Thursday, December 10, 2009

A tent can be a home

For several years my son and I have tried to go camping for Thanksgiving but circumstances waylaid the plans--but this year the stars aligned and we were able take the long planned outing. Fried turkey and all the trimmings in God's beautiful world on a day to be thankful for all we have. Of course I worked far too long on Thanksgiving Eve and we arrived at the campsite close to 9 p.m., put up the tents, set up the fire, cooked dinner and finally went to sleep.

Iggy, the boy B, was ecstatic to be camping once again; he and Oscar, the mini doxy, were exploring as far as their leads would allow. Roxy, my BRAT, wouldn't leave my side. Poor Roxy, I realized it was probably a really scary experience, arriving in the dark in an unfamiliar place. But the three dogs and I settled into the tent and slept well.

The next morning was really cold (okay, 38 degrees is REALLY cold in Louisiana!), and Roxy would not leave the tent for any amount of coaxing. I had to drag her out to do her business and then she beelined it back for the covers and the tent. She didn't leave the tent all day, except when I pulled her out. But she headed right back to the tent.

I was really puzzled by her behavior. I thought maybe she was cold. It is hard to keep her weight on. But there was so much to smell and explore and nature is the best! That night I was able to convince her to sit by the fire with me, but she was happy to go back into the tent as soon as I would let her.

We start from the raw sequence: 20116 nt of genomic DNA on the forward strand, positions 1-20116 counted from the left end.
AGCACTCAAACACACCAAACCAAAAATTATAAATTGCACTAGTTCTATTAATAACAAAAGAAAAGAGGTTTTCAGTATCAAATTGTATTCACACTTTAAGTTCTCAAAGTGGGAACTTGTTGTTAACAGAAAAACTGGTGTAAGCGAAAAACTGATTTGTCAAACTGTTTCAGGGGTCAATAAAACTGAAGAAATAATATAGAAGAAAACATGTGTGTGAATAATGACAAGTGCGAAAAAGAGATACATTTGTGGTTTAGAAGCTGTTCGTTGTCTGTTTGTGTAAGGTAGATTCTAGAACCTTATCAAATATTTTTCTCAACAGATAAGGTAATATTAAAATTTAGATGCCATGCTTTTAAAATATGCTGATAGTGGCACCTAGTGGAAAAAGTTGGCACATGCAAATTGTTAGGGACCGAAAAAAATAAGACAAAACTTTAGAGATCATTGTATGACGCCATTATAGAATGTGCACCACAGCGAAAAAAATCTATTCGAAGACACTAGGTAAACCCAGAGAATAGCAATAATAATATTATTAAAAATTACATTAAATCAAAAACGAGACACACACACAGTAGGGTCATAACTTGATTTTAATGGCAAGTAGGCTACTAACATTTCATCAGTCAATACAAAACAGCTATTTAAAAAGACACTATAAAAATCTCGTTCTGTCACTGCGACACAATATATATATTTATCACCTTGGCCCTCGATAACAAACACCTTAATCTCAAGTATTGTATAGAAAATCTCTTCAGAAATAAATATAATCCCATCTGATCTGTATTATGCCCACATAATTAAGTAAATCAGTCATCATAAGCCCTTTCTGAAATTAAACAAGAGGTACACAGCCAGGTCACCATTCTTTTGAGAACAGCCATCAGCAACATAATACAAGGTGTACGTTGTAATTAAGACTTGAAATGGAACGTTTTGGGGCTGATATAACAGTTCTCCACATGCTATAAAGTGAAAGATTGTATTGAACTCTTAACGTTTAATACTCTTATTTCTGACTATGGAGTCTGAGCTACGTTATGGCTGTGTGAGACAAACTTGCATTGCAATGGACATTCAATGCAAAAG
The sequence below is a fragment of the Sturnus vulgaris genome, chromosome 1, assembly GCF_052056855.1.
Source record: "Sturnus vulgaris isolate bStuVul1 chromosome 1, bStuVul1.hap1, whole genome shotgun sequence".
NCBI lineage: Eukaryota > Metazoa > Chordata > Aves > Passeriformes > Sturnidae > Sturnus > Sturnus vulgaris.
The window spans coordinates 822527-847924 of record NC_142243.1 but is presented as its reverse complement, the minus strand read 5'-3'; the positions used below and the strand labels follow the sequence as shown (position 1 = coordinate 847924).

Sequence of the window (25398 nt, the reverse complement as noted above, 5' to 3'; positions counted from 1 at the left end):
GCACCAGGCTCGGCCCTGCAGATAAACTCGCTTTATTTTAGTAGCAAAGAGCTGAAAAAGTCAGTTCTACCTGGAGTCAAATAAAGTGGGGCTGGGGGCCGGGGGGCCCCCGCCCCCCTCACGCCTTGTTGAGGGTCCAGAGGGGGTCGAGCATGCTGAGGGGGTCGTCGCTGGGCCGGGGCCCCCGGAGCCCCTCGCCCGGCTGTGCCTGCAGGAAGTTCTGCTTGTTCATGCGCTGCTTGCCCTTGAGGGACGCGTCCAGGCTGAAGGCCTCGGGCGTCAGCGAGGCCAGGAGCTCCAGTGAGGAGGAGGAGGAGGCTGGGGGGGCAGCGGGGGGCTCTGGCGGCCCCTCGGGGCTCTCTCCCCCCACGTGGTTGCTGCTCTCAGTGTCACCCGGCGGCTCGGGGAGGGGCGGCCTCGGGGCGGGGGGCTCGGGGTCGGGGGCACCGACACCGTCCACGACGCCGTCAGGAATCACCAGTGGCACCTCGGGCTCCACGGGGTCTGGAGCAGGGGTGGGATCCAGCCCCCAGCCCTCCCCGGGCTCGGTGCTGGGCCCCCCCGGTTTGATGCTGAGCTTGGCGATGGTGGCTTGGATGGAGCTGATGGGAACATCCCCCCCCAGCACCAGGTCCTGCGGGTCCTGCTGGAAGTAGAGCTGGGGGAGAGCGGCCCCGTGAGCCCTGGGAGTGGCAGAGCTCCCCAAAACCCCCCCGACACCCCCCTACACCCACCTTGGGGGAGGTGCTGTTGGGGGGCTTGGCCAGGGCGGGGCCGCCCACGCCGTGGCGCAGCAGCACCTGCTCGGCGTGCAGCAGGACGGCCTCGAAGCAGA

Day three: Roxy is still in the tent. Mid-day it's time to take the tent down and go home. Roxy wouldn't leave the tent, even as I dismantled it. When I made her get out, she sat on the moisture tarp that sits under the tent. When I folded that up, she stood there looking pitiful.

And it suddenly hit me: Roxy had lived on the streets an indeterminable amount of time. She was emaciated, her teeth were broken, she was nothing but a mohawk and skin and bones when she came to live with me 11 months ago.

I looked in her eyes and I finally got it. Why would anyone CHOOSE to leave a perfectly warm, comfortable home and CHOOSE to live outside in a tent? She decided that tent was going to be her home until I came to my senses, and she wasn't going to risk losing it no matter what! I bet you know who was happiest when we drove up the driveway to her home.

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